Sunday, August 12, 2007

Open Government and Accountability is likely to be opposed

The Lansing State Journal angered many state employees when it published a database that included each employee and their salary.

Now there’s talk – just talk – that schools should do the same. It’s discussed in an interesting article:

Lansing State Journal: Privacy vs. openness: A delicate balance (08/12/07)

This is probably not welcome news to anyone that would be subjected to such a policy or law. It probably does feel like an invasion of privacy.

But, as one quote from the article points out,

"... such concerns aren't new.

"The exact same things were said when photographs started appearing in the press that were taken when a person had not posed and didn't necessarily represent them in the best light,"

The philosophical question is, as the headline suggests, a question of taxpayer-funded employee privacy versus the taxpayers’s right to know where their money is going.

The article covers a few of the risks, the most prominent being identity theft. But I believe there are laws that already protect the confidentiality of social security numbers and other private information. If not, then lawmakers could include that provision in any legislation.

And, granting access to this data is nothing new; taxpayers can already obtain it through the Freedom of Information Act (FOIA). But that system is cumbersome and inefficient, which would be corrected by internet access.

What caught my eye was the great point offered by State Representative Dave Agema, R-Grandville:

"If people see what their money is being spent on and they can easily obtain it through their own personal computer, there's a greater degree of accountability, which forces those colleges more to toe the line," Agema said.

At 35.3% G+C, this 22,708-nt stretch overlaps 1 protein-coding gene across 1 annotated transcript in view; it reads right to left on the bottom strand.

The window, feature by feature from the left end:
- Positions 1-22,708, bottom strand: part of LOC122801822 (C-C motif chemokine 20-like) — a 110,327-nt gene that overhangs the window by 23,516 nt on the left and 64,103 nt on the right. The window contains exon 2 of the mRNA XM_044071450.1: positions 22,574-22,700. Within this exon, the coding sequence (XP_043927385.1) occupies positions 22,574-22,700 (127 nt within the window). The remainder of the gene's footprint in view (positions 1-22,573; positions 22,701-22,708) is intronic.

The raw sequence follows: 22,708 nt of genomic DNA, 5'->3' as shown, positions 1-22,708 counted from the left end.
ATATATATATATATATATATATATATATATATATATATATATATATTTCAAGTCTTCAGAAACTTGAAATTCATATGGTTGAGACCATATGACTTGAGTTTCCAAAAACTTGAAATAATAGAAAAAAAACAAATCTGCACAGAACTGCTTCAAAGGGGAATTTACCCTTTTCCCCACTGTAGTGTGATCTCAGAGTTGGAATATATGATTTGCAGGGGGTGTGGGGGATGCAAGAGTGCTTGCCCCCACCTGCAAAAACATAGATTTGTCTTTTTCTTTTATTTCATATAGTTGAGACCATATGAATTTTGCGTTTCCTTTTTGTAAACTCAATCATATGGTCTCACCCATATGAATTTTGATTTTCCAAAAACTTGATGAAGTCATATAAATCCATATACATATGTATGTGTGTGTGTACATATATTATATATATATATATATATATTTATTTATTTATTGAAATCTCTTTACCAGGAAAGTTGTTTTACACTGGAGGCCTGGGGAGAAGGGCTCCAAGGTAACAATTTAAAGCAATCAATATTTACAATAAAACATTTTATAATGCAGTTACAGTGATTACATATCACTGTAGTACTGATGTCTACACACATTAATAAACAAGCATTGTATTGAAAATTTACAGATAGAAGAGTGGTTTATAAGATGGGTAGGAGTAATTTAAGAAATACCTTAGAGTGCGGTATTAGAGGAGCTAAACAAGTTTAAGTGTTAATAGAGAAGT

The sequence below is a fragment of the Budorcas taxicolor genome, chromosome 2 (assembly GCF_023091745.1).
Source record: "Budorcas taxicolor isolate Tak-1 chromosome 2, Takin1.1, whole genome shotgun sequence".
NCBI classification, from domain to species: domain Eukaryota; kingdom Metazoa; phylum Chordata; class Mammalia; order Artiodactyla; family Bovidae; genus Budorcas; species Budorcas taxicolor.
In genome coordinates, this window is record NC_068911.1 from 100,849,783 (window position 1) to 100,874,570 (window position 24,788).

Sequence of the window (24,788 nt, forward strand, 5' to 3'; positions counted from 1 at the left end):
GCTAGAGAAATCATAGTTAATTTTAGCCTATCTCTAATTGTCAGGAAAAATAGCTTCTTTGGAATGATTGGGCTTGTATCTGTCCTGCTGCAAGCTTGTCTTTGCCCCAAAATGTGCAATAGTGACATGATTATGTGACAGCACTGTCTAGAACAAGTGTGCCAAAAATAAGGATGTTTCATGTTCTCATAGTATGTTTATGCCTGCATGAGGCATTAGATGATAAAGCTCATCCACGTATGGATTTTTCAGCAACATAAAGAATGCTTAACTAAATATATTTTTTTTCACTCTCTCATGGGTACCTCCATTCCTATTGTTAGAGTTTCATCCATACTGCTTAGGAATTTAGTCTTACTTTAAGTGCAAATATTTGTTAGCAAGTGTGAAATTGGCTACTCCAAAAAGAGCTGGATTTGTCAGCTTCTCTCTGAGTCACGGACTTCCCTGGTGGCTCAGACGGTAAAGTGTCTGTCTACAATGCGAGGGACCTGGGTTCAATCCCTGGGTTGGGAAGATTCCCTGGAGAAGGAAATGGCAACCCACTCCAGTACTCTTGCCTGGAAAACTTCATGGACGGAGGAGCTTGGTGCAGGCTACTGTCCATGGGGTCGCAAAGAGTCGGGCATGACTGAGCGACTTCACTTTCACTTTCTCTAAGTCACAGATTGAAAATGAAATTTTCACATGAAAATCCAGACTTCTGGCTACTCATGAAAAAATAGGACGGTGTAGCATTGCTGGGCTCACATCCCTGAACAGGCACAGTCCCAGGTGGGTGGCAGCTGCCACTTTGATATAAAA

He acknowledged that university and school district employees could perceive that - the posting of their salaries in particular - as an invasion of privacy. But the benefits, he said, would be worth the cost.

"My goal is not so much the individual, it's the excesses," he said. "But the only way I can show the excesses is to show all the individuals."

I think this concept, as applied to public schools, would primarily help to shine a spotlight on the absurdity of the current pay structure, which is based on the number of days worked, and not on achievement or results.

People already know the system is ridiculous, but seeing it in writing is much more powerful.

One might argue that if this is truly good policy, then why isn’t it applied in private sector? Well, it already is. Salary information is available to the owners and managers of a company. In fact, a good manager will regularly look at – and compare – the salaries of employees to make sure that those who are most productive and effective are earning more, or at least seeing their wages increase faster.

The concept discussed in the LSJ article provides a means for the “owners” of the school system – the taxpayers -- to make similar evaluations of not just employee salaries, but of the managers that are responsible for setting the compensation of district employees and of the elected officials responsible for overseeing the system.

Of course, they’ll come up with other excuses to oppose this idea, but it’s this “accountability factor” that will cause the education establishment to vigorously oppose this step towards a more open government.

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